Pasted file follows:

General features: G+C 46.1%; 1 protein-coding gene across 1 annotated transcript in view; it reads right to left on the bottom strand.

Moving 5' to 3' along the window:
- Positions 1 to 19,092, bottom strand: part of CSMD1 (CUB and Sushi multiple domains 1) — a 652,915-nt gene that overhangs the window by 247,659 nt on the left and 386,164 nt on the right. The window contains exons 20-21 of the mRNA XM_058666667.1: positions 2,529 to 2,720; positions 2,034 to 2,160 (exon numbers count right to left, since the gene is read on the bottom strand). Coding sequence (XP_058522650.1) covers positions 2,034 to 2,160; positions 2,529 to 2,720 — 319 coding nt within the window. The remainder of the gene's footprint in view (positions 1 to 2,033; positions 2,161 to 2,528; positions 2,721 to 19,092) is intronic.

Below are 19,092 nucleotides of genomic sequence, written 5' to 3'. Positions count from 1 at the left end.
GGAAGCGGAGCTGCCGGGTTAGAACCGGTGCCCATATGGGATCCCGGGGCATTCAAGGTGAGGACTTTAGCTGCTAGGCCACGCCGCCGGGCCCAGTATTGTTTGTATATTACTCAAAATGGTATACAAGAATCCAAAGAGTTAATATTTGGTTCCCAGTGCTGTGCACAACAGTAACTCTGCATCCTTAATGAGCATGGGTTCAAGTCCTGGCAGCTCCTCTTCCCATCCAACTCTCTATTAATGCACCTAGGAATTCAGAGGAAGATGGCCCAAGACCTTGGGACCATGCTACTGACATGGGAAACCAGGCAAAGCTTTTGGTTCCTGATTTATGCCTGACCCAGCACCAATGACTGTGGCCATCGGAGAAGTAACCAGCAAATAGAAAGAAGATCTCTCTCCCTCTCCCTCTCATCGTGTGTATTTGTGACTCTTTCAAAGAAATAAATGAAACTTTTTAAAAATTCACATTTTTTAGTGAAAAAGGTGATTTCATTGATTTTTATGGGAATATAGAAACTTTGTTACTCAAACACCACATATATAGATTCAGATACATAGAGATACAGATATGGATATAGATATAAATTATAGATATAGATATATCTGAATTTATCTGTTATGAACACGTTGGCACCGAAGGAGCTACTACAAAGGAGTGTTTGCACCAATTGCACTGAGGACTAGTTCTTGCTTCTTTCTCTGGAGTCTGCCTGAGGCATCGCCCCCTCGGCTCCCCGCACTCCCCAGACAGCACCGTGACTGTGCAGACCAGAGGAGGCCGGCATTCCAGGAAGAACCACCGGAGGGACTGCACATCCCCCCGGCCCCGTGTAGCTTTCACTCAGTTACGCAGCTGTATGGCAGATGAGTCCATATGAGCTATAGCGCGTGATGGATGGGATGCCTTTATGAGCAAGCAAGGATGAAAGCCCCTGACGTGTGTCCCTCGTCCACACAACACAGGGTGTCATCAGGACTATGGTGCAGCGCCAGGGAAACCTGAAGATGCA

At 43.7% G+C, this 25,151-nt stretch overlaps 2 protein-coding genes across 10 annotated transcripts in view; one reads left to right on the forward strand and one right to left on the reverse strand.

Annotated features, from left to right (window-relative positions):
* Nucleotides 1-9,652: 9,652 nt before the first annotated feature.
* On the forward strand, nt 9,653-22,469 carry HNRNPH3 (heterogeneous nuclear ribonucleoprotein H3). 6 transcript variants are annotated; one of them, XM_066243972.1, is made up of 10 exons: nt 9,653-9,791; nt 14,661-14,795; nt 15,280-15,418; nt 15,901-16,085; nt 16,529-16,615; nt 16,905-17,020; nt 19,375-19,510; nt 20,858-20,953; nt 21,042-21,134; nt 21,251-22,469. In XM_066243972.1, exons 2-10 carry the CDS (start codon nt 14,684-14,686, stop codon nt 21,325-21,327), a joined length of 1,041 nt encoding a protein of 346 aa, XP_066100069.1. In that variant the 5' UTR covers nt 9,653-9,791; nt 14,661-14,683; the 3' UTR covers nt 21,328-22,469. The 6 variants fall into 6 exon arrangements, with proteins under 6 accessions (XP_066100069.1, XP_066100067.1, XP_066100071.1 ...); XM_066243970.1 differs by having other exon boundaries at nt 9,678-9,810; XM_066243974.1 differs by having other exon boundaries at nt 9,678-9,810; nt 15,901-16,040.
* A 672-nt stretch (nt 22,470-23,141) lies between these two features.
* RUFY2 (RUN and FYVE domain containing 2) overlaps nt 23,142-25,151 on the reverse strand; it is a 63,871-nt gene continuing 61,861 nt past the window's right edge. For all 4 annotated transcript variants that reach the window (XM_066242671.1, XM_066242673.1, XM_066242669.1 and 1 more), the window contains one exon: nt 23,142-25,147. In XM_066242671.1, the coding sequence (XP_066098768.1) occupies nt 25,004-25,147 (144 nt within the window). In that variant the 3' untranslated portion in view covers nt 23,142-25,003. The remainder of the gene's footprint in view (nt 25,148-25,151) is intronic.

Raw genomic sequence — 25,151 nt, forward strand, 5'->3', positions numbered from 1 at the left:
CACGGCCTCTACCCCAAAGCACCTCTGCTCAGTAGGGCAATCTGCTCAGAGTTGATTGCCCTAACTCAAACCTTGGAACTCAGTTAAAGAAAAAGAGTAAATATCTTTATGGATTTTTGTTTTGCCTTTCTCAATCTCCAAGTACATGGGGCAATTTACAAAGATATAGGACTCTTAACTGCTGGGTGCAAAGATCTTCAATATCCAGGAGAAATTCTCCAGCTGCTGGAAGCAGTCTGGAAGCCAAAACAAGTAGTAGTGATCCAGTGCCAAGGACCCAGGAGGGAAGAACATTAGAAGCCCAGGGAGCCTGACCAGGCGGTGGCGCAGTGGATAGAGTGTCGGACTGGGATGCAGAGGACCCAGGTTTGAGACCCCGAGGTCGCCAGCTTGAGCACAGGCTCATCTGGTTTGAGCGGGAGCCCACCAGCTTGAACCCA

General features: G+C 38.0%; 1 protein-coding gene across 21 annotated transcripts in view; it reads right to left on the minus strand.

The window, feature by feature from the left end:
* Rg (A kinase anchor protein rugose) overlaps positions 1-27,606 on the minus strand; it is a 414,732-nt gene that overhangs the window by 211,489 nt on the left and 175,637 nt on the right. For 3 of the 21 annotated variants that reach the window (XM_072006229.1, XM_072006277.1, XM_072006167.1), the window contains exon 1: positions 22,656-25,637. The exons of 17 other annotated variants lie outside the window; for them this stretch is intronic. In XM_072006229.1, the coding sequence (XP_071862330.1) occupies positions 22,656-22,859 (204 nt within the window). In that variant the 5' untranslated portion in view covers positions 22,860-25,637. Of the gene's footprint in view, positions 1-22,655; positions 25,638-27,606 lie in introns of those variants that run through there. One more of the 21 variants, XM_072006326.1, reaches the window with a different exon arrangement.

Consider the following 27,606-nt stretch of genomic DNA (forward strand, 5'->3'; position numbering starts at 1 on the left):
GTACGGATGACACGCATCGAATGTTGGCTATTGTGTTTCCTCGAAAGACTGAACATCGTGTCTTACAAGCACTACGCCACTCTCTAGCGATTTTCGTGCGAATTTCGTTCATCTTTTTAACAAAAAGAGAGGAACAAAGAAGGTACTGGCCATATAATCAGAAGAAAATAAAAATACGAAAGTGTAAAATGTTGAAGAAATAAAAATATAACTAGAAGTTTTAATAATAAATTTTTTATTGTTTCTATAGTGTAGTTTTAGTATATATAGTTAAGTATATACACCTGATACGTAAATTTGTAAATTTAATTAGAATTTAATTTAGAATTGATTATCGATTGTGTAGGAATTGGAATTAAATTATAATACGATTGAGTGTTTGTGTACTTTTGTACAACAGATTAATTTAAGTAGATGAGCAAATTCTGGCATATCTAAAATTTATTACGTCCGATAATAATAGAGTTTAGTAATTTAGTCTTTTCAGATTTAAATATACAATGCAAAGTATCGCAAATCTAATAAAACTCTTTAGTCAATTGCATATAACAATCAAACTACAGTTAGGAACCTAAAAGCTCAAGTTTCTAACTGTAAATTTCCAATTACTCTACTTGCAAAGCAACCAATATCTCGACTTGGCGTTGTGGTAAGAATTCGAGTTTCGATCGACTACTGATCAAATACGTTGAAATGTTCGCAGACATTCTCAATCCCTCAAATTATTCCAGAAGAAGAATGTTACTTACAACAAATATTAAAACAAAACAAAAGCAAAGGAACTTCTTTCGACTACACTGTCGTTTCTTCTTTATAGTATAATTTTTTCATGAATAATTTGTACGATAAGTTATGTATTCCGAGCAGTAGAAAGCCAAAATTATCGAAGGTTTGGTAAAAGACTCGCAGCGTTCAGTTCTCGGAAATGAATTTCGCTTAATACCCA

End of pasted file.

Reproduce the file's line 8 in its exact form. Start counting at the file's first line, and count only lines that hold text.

* Nucleotides 1-9,652: 9,652 nt before the first annotated feature.